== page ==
Protecting and enforcing design rights: Norway

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The following national legislation is relevant for design protection: the Designs Act 2003; the Designs Regulations 2003; the Marketing Control Act 2009; the Copyright Act 1961; the Trademark Act 2010; and the Patent Act 1967.

Legal framework

The following national legislation is relevant for design protection:

  • the Designs Act 2003;
  • the Designs Regulations 2003;
  • the Marketing Control Act 2009;
  • the Copyright Act 1961;
  • the Trademark Act 2010; and
  • the Patent Act 1967.

Norway is a signatory to the following international treaties related to designs:

  • the Locarno Agreement;
  • the Hague Agreement and the Geneva Act;
  • the Paris Convention; and
  • the Agreement on Trade-Related Aspects of IP Rights.

Community designs offer no protection in the Norwegian territory since Norway is not part of the European Union. Hence, in order to obtain a design registration, a design owner must file a national registration with the Norwegian Industrial Property Office (NIPO) or an international design registration designating Norway via the Hague System. However, the Design Act is based on the same principles as, and is harmonised with, the EU Community Designs Regulation (6/2002). Therefore, the Norwegian system is similar to the Community design system, including the option to include multiple applications in a single design application.

Unregistered designs

One of the main differences between EU design law and Norwegian design law is that unregistered designs are not protected under the Design Act. For unregistered designs, the owner must rely on copyright protection, claims under the Marketing Control Act or the Trademark Act (see “Related rights” below).

Registered designs

The designer or assignee of a design (whether a natural or legal person) may apply to register a design. NIPO does not require an applicant to submit assignment documentation from the designer, but does require the name and address of the designer to be included in the application. The application form must be signed by the applicant or its representative.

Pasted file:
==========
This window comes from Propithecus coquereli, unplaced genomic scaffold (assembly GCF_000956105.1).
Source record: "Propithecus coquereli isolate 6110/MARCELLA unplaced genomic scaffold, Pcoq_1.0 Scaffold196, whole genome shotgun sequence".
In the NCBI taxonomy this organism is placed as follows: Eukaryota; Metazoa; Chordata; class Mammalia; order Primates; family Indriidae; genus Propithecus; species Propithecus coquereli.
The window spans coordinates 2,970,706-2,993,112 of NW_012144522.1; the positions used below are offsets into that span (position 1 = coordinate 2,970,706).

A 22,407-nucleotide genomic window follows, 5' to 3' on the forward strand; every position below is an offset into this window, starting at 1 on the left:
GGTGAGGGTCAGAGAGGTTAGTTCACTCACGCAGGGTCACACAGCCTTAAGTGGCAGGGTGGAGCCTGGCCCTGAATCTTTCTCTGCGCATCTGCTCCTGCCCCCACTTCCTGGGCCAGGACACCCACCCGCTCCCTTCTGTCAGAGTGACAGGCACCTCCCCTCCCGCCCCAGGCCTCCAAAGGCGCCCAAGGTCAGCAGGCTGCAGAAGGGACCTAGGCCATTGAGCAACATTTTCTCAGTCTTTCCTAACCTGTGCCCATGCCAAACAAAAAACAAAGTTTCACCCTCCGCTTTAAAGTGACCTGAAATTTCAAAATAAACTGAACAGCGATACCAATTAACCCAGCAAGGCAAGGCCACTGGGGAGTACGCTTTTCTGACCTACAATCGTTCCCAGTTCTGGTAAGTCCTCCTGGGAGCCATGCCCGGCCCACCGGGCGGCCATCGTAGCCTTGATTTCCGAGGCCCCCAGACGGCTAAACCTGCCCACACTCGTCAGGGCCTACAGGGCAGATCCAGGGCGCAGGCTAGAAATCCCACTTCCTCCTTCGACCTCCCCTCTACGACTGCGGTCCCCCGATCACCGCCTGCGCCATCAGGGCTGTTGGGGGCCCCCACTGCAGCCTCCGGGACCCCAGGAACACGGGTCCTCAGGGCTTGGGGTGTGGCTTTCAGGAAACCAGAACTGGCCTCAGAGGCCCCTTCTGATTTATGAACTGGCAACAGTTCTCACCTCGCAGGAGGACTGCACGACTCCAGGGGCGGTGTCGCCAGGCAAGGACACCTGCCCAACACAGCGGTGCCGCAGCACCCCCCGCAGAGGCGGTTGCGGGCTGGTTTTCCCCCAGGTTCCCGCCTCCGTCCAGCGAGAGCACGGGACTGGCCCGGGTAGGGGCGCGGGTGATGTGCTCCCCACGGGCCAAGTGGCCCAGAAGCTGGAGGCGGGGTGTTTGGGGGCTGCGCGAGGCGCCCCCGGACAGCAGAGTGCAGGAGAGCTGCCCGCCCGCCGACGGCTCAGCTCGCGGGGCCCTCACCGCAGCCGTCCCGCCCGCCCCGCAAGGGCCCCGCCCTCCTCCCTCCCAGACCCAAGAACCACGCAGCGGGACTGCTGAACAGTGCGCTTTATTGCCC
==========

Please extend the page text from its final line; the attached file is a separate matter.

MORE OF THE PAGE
A ‘design’ is understood as the appearance of a product or part of a product characterised by its contours, colours, shape, structure, material or ornaments. Spare parts may be protected under Norwegian design law only if they are visible during normal use. In addition, the protection period for spare parts is limited to five years. Technical or functional features will be excluded from design protection, as well as any feature in the design determined by form and dimension to make it compatible as a component in other products (the ‘must fit’ exemption).

A design cannot include state emblems, official or international designations or designs that are contrary to public order or morality. Further, the design cannot include third parties’ trademarks, company names, copyright-protected works, photographs or other elements protected by law.

The two requirements for registration are novelty and individual character.

‘Novelty’ exists where no identical design has been made available to the public before filing. The Design Act allows a 12-month grace period from disclosure of the design, meaning that the novelty criteria will still be met if the application is filed within one year of first disclosure of the design.

A design is considered to have “individual character” if the overall impression that it produces on the informed user differs from the overall impression produced on such user by any previously known design. The type of product, the differences between existing designs, the informed user and the designer’s freedom must be examined when considering whether the design meets the requirement.

Multiple design applications are available where the designs belong to the same main class under the Locarno Classification. The costs involved with filing one or more designs will depend on the local agent’s fees, but the NIPO official fees for design applications are:

  • for a single application, a fee of Nkr1,900; and
  • for multiple registrations, an additional fee for each design exceeding the first of Nkr1,300.

The registration period is a maximum of 25 years and the applicant may decide to register the design for five-year periods. The official renewal fees are as follows:

  • second five-year period – Nkr2,900;
  • third five-year period – Nkr3,500;
  • fourth five-year period – Nkr4,100;
  • fifth five-year period – Nkr5,000; and
  • additional fee for each design exceeding one (for multiple registrations) – Nkr1,300.

Additional official fees are available on NIPO’s website.


NIPO prefers electronic filing of design applications, but the application may be filed by post or in person. The applicant need not appoint a representative, but the application must be in Norwegian and any documents submitted with the application must be in one of the Scandinavian languages. The application must include:

  • the name and address of the applicant;
  • the name and address of the designer;
  • any priority claim (six months – may refer to only some of the designs in a multiple registration);
  • the definition of the product and its Locarno classification;
  • accurate illustrations of the design in the form of photographs, drawings or models;